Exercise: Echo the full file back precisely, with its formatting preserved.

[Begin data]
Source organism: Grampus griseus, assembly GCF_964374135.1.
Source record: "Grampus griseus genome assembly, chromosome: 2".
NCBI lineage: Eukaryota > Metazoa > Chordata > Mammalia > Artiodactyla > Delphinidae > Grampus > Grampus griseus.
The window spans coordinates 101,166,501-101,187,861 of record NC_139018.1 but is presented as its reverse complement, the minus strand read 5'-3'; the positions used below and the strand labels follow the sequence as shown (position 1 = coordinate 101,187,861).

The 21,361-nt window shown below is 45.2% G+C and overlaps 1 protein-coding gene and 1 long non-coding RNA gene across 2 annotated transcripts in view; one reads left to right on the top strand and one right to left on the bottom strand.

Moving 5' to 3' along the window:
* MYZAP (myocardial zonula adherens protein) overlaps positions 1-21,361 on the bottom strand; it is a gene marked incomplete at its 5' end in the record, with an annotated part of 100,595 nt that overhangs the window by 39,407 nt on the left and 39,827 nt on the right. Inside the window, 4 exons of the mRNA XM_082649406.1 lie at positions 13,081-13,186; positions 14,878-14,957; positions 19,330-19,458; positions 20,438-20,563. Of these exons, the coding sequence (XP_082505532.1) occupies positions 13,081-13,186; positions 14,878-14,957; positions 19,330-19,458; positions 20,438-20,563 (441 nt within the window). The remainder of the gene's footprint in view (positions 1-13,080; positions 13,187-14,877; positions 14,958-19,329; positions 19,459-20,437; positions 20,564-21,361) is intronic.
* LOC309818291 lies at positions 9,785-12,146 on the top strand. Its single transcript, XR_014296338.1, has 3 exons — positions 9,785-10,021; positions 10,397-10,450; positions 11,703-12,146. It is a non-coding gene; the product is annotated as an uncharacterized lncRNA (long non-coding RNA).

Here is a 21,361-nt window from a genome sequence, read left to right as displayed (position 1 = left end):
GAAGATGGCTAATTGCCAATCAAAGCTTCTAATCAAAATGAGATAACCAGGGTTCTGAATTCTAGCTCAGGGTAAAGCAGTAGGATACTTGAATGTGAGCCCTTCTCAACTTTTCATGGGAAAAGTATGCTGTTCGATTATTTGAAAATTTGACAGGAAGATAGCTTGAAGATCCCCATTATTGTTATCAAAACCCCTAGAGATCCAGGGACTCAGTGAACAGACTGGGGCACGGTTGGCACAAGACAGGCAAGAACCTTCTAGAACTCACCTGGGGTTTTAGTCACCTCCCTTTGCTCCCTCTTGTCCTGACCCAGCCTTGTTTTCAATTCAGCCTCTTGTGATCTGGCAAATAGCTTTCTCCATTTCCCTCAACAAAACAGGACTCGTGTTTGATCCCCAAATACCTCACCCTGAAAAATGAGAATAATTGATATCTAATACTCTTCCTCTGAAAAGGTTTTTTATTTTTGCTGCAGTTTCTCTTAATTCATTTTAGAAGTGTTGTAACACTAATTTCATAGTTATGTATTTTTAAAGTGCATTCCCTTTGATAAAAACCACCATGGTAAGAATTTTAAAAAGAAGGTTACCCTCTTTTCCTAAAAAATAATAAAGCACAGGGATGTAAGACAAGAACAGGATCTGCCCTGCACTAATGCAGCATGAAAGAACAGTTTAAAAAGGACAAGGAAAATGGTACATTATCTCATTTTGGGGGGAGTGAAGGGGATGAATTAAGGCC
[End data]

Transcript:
Source organism: Grampus griseus, assembly GCF_964374135.1.
Source record: "Grampus griseus genome assembly, chromosome: 2".
NCBI lineage: Eukaryota > Metazoa > Chordata > Mammalia > Artiodactyla > Delphinidae > Grampus > Grampus griseus.
The window spans coordinates 101,166,501-101,187,861 of record NC_139018.1 but is presented as its reverse complement, the minus strand read 5'-3'; the positions used below and the strand labels follow the sequence as shown (position 1 = coordinate 101,187,861).

The 21,361-nt window shown below is 45.2% G+C and overlaps 1 protein-coding gene and 1 long non-coding RNA gene across 2 annotated transcripts in view; one reads left to right on the top strand and one right to left on the bottom strand.

Moving 5' to 3' along the window:
* MYZAP (myocardial zonula adherens protein) overlaps positions 1-21,361 on the bottom strand; it is a gene marked incomplete at its 5' end in the record, with an annotated part of 100,595 nt that overhangs the window by 39,407 nt on the left and 39,827 nt on the right. Inside the window, 4 exons of the mRNA XM_082649406.1 lie at positions 13,081-13,186; positions 14,878-14,957; positions 19,330-19,458; positions 20,438-20,563. Of these exons, the coding sequence (XP_082505532.1) occupies positions 13,081-13,186; positions 14,878-14,957; positions 19,330-19,458; positions 20,438-20,563 (441 nt within the window). The remainder of the gene's footprint in view (positions 1-13,080; positions 13,187-14,877; positions 14,958-19,329; positions 19,459-20,437; positions 20,564-21,361) is intronic.
* LOC309818291 lies at positions 9,785-12,146 on the top strand. Its single transcript, XR_014296338.1, has 3 exons — positions 9,785-10,021; positions 10,397-10,450; positions 11,703-12,146. It is a non-coding gene; the product is annotated as an uncharacterized lncRNA (long non-coding RNA).

Here is a 21,361-nt window from a genome sequence, read left to right as displayed (position 1 = left end):
GAAGATGGCTAATTGCCAATCAAAGCTTCTAATCAAAATGAGATAACCAGGGTTCTGAATTCTAGCTCAGGGTAAAGCAGTAGGATACTTGAATGTGAGCCCTTCTCAACTTTTCATGGGAAAAGTATGCTGTTCGATTATTTGAAAATTTGACAGGAAGATAGCTTGAAGATCCCCATTATTGTTATCAAAACCCCTAGAGATCCAGGGACTCAGTGAACAGACTGGGGCACGGTTGGCACAAGACAGGCAAGAACCTTCTAGAACTCACCTGGGGTTTTAGTCACCTCCCTTTGCTCCCTCTTGTCCTGACCCAGCCTTGTTTTCAATTCAGCCTCTTGTGATCTGGCAAATAGCTTTCTCCATTTCCCTCAACAAAACAGGACTCGTGTTTGATCCCCAAATACCTCACCCTGAAAAATGAGAATAATTGATATCTAATACTCTTCCTCTGAAAAGGTTTTTTATTTTTGCTGCAGTTTCTCTTAATTCATTTTAGAAGTGTTGTAACACTAATTTCATAGTTATGTATTTTTAAAGTGCATTCCCTTTGATAAAAACCACCATGGTAAGAATTTTAAAAAGAAGGTTACCCTCTTTTCCTAAAAAATAATAAAGCACAGGGATGTAAGACAAGAACAGGATCTGCCCTGCACTAATGCAGCATGAAAGAACAGTTTAAAAAGGACAAGGAAAATGGTACATTATCTCATTTTGGGGGGAGTGAAGGGGATGAATTAAGGCC